Happy solstice! It’s one of my favorite days/nights of the year. Growing up in the woods of northern Minnesota—and especially during the years that my family didn’t have electricity—this short day and long night always felt magical to me. My mom would make a special dinner on solstice night—and by “special” I mean something like tacos in those hard U-shaped taco shells that I never seem to eat anymore—and we’d go around the table, taking turns saying what we wanted to let go of and what we wanted to bring in over the year ahead. I’ve carried on some version of that ritual every year ever since.
I can’t remember one thing I said when it was my turn to speak at the family table. I can’t tell you if I let go of any of it or if I brought any of it in, but I do remember that this simple ritual helped me think about my life in a larger way than I would’ve otherwise. It asked me to contemplate where I’d been and where I was going, to name what I wanted and didn’t. It asked me to pause and remember to honor the darkness and welcome the light.
I don’t know what I’d say this year if I could sit at a table eating tacos with my mother. What will I let go of? What will I bring to me? I’ll be pondering it all day. I’ll have something ready by dinnertime. Maybe I’ll write about it in this month’s Dear Sugar Letter, which will come to those of you who are subscribers on New Year’s Eve—another day when a lot of us think about what we’d like to leave behind and what we’d like to move toward.
In this solstice edition of my newsletter, I’m including a Dear Sugar letter from the archives called “You Have Arrived At The Fire,” which you’ll find below. It’s a column that didn’t make it into my collection of Dear Sugar columns, Tiny Beautiful Things, for no other reason than I couldn’t include them all, so perhaps it’ll be new to many of you. The letter I answer is from someone who feels deeply shamed by their stutter. The winter solstice makes an appearance in my response as do my children, who I referred to at the time that I wrote the column as the “baby Sugars.” They’re now the “teenage Sugars,” and both of them are taller (and cooler) than me.
What are you going to let go of? What are you going to bring in? If you want to tell me, put it in the comments below or email me at firstname.lastname@example.org. I always love hearing from you.
I’m doing two fun things in 2022 that I want to tell you about before I sign off. The first is that I’m teaching a writing workshop I call “The Story You Have To Tell” at Kripalu in Massachusetts in May. It’s a weekend of writing, connecting, and thinking about the stories you’ve got burning in you (as I know you do). It’s open to writers at all levels of experience. The second thing is that in July I’m going to be sailing the Danube River in Hungary, Austria and Germany from Budapest to Deggendorf with a group of what I imagine will be gloriously fun and fascinating people (and one of them might just be you?). If you’re interested in either, you can find information about the workshop here and the river cruise here. (And meanwhile, I will keep all my fingers crossed that COVID doesn’t foil our plans.)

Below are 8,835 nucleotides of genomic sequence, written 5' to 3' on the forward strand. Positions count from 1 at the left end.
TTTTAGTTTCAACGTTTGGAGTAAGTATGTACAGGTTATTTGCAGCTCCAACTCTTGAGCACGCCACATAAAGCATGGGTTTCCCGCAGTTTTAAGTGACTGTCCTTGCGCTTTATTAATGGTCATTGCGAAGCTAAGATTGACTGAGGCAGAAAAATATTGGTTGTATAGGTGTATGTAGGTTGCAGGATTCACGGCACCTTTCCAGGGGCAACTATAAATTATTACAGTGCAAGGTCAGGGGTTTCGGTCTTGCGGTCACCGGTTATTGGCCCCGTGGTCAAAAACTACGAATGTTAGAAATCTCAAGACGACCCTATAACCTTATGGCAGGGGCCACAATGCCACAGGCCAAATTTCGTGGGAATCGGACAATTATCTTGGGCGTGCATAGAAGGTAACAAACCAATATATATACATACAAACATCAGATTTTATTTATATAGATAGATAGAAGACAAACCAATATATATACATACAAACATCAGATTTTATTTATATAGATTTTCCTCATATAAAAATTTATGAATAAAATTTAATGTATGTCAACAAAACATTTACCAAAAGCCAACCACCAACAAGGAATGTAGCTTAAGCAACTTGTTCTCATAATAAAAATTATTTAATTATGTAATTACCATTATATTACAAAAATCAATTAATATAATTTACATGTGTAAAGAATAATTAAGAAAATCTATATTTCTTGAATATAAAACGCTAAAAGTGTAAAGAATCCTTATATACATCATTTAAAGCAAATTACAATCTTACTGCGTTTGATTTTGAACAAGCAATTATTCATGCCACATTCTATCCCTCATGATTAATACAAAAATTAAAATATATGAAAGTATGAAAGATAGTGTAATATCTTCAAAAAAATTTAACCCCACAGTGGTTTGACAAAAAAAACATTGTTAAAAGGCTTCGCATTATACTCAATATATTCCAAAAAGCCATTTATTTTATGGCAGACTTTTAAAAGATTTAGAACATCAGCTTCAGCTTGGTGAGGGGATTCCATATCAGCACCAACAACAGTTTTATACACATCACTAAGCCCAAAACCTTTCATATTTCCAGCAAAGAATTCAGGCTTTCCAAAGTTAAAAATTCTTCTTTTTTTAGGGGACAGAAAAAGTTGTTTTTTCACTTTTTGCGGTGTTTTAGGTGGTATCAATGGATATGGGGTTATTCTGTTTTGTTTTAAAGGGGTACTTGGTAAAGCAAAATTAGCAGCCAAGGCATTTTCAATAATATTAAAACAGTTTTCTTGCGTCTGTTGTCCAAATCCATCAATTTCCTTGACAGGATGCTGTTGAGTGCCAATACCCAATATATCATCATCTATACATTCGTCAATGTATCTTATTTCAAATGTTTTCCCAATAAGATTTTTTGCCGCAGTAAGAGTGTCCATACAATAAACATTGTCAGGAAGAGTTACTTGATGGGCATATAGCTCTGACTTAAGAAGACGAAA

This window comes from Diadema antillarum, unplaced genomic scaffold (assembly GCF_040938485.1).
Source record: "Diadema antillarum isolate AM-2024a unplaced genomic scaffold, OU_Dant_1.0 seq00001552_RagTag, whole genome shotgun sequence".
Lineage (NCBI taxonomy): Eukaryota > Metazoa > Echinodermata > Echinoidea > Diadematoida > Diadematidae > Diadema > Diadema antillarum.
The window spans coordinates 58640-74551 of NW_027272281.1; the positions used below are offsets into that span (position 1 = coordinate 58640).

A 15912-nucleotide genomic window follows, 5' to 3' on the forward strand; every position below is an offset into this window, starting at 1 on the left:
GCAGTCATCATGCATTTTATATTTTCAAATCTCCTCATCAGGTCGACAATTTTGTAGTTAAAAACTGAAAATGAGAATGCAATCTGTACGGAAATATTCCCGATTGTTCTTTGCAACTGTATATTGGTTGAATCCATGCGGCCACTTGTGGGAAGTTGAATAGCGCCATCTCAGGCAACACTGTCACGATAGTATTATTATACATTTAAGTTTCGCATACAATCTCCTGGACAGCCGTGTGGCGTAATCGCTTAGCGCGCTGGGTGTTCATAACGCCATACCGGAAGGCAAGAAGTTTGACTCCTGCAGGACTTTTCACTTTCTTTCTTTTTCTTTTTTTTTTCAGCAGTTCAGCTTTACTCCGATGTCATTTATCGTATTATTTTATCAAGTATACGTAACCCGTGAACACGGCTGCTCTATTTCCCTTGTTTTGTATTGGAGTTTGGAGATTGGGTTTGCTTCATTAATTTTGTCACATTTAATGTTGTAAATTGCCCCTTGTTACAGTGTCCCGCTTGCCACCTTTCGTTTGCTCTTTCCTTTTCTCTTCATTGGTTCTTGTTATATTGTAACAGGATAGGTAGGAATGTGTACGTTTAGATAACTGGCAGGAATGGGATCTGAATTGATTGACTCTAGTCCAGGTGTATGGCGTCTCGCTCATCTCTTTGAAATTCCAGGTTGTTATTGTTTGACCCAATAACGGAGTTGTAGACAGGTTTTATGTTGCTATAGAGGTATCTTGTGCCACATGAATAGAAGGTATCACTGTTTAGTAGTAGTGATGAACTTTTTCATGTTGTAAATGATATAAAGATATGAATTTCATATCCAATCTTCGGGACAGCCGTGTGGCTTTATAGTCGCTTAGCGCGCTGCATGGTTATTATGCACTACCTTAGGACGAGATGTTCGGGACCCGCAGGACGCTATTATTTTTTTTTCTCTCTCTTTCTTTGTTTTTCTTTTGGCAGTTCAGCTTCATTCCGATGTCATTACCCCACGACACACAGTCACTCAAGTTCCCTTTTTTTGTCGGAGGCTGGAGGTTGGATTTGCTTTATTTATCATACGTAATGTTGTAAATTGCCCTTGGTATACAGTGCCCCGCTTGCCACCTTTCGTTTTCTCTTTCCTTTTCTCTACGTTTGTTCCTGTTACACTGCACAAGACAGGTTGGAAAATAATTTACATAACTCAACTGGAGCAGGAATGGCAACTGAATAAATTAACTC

If I can manage to stay awake late tonight, I’m going to watch the winter solstice sunrise over Stonehenge via livestream. You can join me (and a whole bunch of other people) here starting at 7:25GMT (11:25pm PST).
Or you can just sleep and dream.
Wishing you all a beautiful beginning of winter in the northern hemisphere and a beautiful beginning of summer in the southern hemisphere.
Honor the darkness, welcome the light.
P.S. It’s not over yet! Keep scrolling to read the old Dear Sugar Letter below.
P.P.S. Thank you for being a subscriber to my free newsletter. If you aren’t already on the paid subscriber list and you want to take advantage of my holiday sale, it’s going on until December 24th at midnight. Just click this button:
I stutter. That is the truth that I have lived the nearly twenty-eight years of my life trying to avoid. Of course there’s no real avoidance because my stutter permeates every single goddamn thing that I do. There is no real help for me since there is no known cure. There is only acceptance. I have spent a large part of my twenties attempting to come to terms with this reality, only to find, over and over again, that in my mind, having a stutter is the one unforgivable thing.
I know I did not ask for this. I know it is a hereditary affliction. I know there is just something in my brain that doesn’t work the way other people’s brains work. I know I am not the only stutterer in the world. Yet, I cannot shake off this shame. It’s deeply embedded in my psyche. The shame is as much a part of me as having brown eyes or being left-handed is part of me.
My shame, along with the pure, raw fear that I feel every day has led me to abuse alcohol on a very regular basis. I find that when I am drunk, the stutter is less prominent. Incredibly so. I’ve learned that the stutter doesn’t actually go away when I’m drunk, but my inhibitions do. When I drink, my fear of opening my mouth to talk is gone.
I’m not sure how to let go of the shame. I find myself apologizing to people if I happen to stutter in front of them. If not with my words, then with my demeanor. Confidence? I am sure that must be a wonderful thing. I’ve never known it. When I’m stuttering, I go to a detached place in my mind. It feels like my heart is being ripped out of my chest. For the most part people are kind about it. When they aren’t, the shame is a neon sign pointing to my biggest flaw. My most human part of me. I always remember the people who are not kind about it.
As a child, my family never brought it up unless it was to make fun of me. They did what they knew and I don’t blame them. But this is where the shame started. I was maybe five years old when the stutter became prominent and it has been with me ever since. I’ve never received any kind of therapy.
I left my home in San Francisco to move to New York because I didn’t want to live in one place my whole life. However, I feel like I have not really given myself a chance to live. Really, truly live. I feel stifled and buried alive by the shame, yet I’m hesitant and even afraid to let go of it because a part of me feels that I need to be punished for being a stutterer. That’s the gist of it, I suppose. I hate myself because I stutter. Even though I know better and even though I know I did not ask for this, I still blame myself for stuttering and I blame myself for letting my fear of my stutter control me.